(born April 22, 1916, New York, N.Y., U.S.—died March 12, 1999, Berlin, Ger.) U.S.-born British violinist and conductor. Raised in San Francisco, he made his debut at age seven. In 1927 he studied with George Enescu (1881–1955) in Paris; he returned to perform to tremendous acclaim in New York the same year and went on to astound audiences worldwide with his precocious depth and proficiency. From 1959 he lived in London, but he did not become a British citizen until 1985. He directed the Bath Festival (1958–68) and the Gstaad Festival from 1956. In 1958 he founded his own chamber orchestra. Often accompanied by his pianist sister, Hephzibah (1920–81), he also made recordings with the sitarist Ravi Shankar.
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The town, which was incorporated as a municipal borough in 1874, is one of six that federated to form the county borough of Stoke-on-Trent in 1910, along with Hanley, Tunstall, Burslem, Longton and Fenton. It is the seat of the city's council, though Stoke-on-Trent's city centre is, usually regarded as being the nearby town of Hanley which, since federation, has been the most commercially important of the Six Towns.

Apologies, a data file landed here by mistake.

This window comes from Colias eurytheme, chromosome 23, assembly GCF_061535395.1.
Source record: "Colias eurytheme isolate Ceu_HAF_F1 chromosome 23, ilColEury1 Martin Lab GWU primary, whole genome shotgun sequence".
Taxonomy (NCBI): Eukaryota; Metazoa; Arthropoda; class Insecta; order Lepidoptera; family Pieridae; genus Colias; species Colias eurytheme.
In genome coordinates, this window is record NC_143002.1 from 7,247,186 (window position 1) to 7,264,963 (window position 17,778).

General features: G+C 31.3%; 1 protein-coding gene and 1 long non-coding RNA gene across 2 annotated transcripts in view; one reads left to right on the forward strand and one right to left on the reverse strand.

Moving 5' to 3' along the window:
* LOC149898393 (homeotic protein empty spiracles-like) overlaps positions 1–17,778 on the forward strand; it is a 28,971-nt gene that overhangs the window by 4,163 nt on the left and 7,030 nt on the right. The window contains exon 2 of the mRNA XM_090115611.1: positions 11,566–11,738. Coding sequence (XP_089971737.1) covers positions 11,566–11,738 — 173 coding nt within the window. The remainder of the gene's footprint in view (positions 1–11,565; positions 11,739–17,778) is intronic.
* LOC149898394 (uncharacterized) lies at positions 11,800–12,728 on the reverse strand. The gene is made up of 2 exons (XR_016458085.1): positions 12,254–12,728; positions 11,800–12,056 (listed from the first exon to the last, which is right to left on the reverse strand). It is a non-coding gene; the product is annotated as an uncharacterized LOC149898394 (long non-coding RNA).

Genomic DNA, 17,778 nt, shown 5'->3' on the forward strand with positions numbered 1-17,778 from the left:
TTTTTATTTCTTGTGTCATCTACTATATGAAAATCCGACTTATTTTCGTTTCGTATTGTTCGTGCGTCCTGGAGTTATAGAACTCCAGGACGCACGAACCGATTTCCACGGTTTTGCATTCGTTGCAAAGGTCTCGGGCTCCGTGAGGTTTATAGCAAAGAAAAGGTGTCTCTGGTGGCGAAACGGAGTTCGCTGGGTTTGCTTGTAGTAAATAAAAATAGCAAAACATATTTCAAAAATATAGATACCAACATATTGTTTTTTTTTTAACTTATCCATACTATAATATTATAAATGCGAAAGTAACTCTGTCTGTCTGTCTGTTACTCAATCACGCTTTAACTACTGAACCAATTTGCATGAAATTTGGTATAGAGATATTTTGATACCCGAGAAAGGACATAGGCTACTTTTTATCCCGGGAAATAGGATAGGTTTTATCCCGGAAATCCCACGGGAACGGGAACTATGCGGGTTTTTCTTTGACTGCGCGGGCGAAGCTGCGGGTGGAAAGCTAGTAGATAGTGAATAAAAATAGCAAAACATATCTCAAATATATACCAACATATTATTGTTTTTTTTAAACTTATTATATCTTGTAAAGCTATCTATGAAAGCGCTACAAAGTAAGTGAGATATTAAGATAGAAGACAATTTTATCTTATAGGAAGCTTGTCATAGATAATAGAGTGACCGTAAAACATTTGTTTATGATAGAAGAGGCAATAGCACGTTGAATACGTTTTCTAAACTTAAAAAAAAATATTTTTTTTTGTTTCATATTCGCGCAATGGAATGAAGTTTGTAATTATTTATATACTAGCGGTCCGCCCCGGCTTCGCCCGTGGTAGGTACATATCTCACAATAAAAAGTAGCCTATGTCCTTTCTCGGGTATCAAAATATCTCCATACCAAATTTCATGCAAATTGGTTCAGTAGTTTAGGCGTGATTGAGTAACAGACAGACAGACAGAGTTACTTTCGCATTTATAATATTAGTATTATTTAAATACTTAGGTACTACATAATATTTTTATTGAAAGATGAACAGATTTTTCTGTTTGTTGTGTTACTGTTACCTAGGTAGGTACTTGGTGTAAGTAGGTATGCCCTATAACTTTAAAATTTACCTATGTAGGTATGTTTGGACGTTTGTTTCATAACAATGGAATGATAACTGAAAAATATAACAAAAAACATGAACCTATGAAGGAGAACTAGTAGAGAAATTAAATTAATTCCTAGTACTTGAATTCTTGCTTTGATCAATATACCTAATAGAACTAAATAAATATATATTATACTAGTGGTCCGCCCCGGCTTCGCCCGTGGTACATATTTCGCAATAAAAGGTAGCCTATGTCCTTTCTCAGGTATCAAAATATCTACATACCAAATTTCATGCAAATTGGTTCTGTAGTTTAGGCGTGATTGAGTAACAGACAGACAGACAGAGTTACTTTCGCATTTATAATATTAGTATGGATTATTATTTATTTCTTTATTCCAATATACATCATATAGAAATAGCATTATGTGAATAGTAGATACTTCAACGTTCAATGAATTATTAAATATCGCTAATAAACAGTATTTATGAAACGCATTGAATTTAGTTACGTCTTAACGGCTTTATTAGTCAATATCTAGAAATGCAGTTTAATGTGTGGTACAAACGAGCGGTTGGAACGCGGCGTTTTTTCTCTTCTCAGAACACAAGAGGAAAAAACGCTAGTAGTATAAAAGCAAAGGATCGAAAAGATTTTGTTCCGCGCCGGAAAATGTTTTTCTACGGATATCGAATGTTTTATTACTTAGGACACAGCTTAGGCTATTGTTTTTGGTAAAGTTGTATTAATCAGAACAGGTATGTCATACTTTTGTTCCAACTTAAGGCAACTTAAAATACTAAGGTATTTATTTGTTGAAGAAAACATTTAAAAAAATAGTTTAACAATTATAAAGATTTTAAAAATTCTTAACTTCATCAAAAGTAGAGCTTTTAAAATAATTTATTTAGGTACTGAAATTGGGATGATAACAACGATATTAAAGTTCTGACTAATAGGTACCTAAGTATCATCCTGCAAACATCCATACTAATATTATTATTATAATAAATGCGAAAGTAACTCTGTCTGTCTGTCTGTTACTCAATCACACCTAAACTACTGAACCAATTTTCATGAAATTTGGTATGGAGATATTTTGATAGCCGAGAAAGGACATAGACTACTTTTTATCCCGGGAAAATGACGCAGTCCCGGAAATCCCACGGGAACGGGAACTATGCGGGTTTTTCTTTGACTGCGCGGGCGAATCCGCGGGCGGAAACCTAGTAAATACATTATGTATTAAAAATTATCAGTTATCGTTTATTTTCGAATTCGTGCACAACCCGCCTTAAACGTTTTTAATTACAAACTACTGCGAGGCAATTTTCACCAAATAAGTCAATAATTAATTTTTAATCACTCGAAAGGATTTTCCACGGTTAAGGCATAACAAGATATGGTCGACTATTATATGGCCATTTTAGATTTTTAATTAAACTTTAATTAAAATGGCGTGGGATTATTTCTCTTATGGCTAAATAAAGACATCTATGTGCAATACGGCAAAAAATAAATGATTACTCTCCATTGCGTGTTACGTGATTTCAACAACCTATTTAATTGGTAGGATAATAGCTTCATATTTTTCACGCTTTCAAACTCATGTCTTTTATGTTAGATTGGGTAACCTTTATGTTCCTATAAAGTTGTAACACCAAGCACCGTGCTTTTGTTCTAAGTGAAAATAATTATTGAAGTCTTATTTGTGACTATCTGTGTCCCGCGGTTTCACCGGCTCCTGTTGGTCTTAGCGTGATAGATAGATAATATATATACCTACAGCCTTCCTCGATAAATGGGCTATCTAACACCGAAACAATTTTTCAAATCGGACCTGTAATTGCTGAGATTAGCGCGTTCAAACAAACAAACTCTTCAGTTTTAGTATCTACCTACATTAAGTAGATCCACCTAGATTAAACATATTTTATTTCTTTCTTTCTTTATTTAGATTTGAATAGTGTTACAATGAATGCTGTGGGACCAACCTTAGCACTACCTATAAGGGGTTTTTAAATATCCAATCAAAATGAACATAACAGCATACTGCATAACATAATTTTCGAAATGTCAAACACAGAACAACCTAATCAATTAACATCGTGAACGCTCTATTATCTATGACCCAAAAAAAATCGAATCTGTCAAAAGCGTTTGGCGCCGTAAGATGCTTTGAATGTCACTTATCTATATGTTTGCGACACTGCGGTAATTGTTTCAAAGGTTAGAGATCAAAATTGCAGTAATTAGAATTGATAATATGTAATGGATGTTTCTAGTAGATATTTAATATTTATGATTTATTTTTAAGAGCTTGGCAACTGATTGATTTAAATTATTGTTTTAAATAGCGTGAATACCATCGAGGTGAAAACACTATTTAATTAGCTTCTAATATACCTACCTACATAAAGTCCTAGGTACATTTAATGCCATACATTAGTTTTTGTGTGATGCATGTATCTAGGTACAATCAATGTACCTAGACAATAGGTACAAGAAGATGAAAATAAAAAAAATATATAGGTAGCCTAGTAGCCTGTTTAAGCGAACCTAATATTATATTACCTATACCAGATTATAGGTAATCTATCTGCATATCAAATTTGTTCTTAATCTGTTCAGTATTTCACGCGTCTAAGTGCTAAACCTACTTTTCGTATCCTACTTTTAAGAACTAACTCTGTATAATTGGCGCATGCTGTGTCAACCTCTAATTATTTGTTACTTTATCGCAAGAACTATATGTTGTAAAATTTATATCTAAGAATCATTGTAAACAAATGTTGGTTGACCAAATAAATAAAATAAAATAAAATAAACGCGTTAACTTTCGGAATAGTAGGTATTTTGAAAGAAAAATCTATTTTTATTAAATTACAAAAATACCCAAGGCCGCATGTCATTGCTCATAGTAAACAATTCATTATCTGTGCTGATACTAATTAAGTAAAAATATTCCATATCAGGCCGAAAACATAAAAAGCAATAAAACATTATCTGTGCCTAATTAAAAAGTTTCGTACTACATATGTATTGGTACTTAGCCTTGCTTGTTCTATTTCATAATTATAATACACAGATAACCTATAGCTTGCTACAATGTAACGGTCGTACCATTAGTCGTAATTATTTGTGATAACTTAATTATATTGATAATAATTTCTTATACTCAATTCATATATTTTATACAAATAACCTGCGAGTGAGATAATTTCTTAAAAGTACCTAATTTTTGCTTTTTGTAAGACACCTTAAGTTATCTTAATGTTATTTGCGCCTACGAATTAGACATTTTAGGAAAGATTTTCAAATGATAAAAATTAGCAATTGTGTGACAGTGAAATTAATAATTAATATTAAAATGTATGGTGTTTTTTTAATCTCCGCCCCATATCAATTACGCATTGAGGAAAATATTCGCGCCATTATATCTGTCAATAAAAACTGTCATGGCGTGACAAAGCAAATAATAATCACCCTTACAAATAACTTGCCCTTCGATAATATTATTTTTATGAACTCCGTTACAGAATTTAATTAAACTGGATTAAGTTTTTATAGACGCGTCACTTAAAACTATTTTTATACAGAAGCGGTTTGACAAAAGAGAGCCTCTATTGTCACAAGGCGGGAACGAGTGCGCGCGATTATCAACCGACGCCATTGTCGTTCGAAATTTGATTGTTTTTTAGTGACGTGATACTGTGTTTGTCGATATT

The canal, mainline railway, and trunk road passed through the centre of Stoke. Stoke also had the main railway station (other towns were connected by the "loop" line) making the name of Stoke perhaps the most familiar outside the area. It made sense to name the city after the oldest and most commonly recognised name, even though it was not then the most significant town from a commercial perspective. (The commercial centre was Hanley, elevated and therefore relatively free, for most of the year, of the city's smog and smoke.).
The Anglian name given to this ancient place of meeting and worship was the 'stoc' (meeting place) on the Trent. It was the site of the first church in the area, built of wood around the year 670, later rebuilt in stone, and now known as Stoke Minster A significant small town grew up around this church.
In the 18th Century, the "Grand Trunk" canal came along the Trent valley to carry coal cheaply to the Potteries (and pottery safely away). Many of the promoters of the canal were pottery magnates.
In the 19th century, the railways, too, came along the valley. The mainline Stoke-on-Trent railway station was opened by the North Staffordshire Railway on October 9, 1848, replacing the temporary station sited at Whieldon road which was constructed for the opening of the first NSR line on April 17, 1848. Travellers to the region would change trains at Stoke for local trains to their ticketed destination.